Another difference is that any veterinarians or veterinary nurses involved with taking x-rays for PennHIP studies must take a special course and be properly certified. The last difference is that while OFA is a little more subjective of an evaluation, PennHIP is far more objective.
With use of the special device, an actual numerical risk of hip dysplasia can be calculated, ranging from 0 to 1.This is called the distraction index (DI). The index value of 0.3 is used as the threshold. Below 0.3, a dog has an extremely low risk of hip dysplasia. Once above 0.3, the risk goes higher the closer to 1 you get.
These methods can be used both to identify or assess the risk for hip dysplasia, as well as to help prevent hip dysplasia from being genetically passed down in future generations, which we’ll talk about more towards the end of the article.
So let’s say your dog has been diagnosed with hip dysplasia. What do you do? Well, it does depend on what signs are being seen, the severity, and of course your pup’s age. So as we did with the earlier section on symptoms of hip dysplasia, we’re going to divide treatment options into those appropriate for young dogs, and for older dogs as well as medical vs. surgical options.
Let’s say your 6 month old Golden Retriever puppy had the PennHIP method done since this is a breed at risk for hip dysplasia, but she’s showing no current signs of disease. She had a distraction index of 0.4, which is just slightly above the threshold of 0.3, but still abnormal. What’s reasonable to do here, since the risk is low and there’s no signs of disease?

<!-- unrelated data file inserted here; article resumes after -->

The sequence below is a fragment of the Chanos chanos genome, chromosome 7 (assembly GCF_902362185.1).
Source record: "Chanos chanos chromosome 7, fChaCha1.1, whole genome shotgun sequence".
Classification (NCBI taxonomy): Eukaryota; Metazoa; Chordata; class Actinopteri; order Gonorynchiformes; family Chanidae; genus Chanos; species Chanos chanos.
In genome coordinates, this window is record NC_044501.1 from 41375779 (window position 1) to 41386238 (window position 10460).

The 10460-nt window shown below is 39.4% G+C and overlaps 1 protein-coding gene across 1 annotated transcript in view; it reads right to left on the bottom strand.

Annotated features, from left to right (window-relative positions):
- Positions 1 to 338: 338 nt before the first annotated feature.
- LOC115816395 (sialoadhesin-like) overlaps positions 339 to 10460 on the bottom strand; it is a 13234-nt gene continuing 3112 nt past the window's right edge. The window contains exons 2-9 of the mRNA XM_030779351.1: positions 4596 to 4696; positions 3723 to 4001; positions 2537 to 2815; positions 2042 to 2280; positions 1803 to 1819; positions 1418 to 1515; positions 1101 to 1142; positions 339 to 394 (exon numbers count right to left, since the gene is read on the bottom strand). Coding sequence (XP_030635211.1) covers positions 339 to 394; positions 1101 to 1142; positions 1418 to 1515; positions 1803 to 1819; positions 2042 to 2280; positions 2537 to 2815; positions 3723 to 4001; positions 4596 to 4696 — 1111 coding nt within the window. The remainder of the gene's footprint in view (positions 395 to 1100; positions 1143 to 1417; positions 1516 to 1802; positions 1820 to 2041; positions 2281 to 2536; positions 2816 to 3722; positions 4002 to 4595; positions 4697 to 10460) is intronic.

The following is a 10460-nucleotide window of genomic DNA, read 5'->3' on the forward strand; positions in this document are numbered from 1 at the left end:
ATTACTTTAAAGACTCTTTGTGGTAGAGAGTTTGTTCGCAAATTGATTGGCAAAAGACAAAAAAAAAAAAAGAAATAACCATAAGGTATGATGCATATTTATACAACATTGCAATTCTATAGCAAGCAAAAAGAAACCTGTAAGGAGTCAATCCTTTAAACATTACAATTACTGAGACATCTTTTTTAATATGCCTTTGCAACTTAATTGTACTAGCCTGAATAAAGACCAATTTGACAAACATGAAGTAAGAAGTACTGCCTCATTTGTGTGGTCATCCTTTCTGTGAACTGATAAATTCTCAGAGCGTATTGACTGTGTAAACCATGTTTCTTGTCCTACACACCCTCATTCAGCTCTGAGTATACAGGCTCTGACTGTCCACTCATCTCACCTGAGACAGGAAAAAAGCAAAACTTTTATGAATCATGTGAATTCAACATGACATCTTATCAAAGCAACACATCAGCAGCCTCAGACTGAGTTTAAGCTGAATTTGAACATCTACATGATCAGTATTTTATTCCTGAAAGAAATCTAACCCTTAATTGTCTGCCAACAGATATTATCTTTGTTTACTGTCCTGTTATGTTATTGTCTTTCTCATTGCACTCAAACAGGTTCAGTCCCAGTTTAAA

In this case, starting a good supplement as a preventative measure to help keep those young joints healthy for longer, is a great choice. A supplement like Glucosamine DS, that has glucosamine, chondroitin, omega-3 fatty acids, and antioxidants can work well before we see any serious concerns but should be continued for life because of the risk.
Now let’s say that you have a 6 month old puppy that started limping on her right hind leg off and on for the last month. At first you thought it was just a mild sprain injury from playing at the dog park, but it just hasn’t gone away. When you take her to the vet, x-rays show some moderate subluxation in one hip and early signs of degenerative joint disease/arthritis. Now what?
For most puppies, the subluxation phase, where there is a lot of joint laxity, will resolve by about one year of age as tendons and ligaments tighten up, removing a lot of discomfort and signs of limping. However, because hip dysplasia is still present, degenerative joint disease and arthritis will continue to insidiously develop over time, and in a few years you’ll start to see some of those same signs develop again.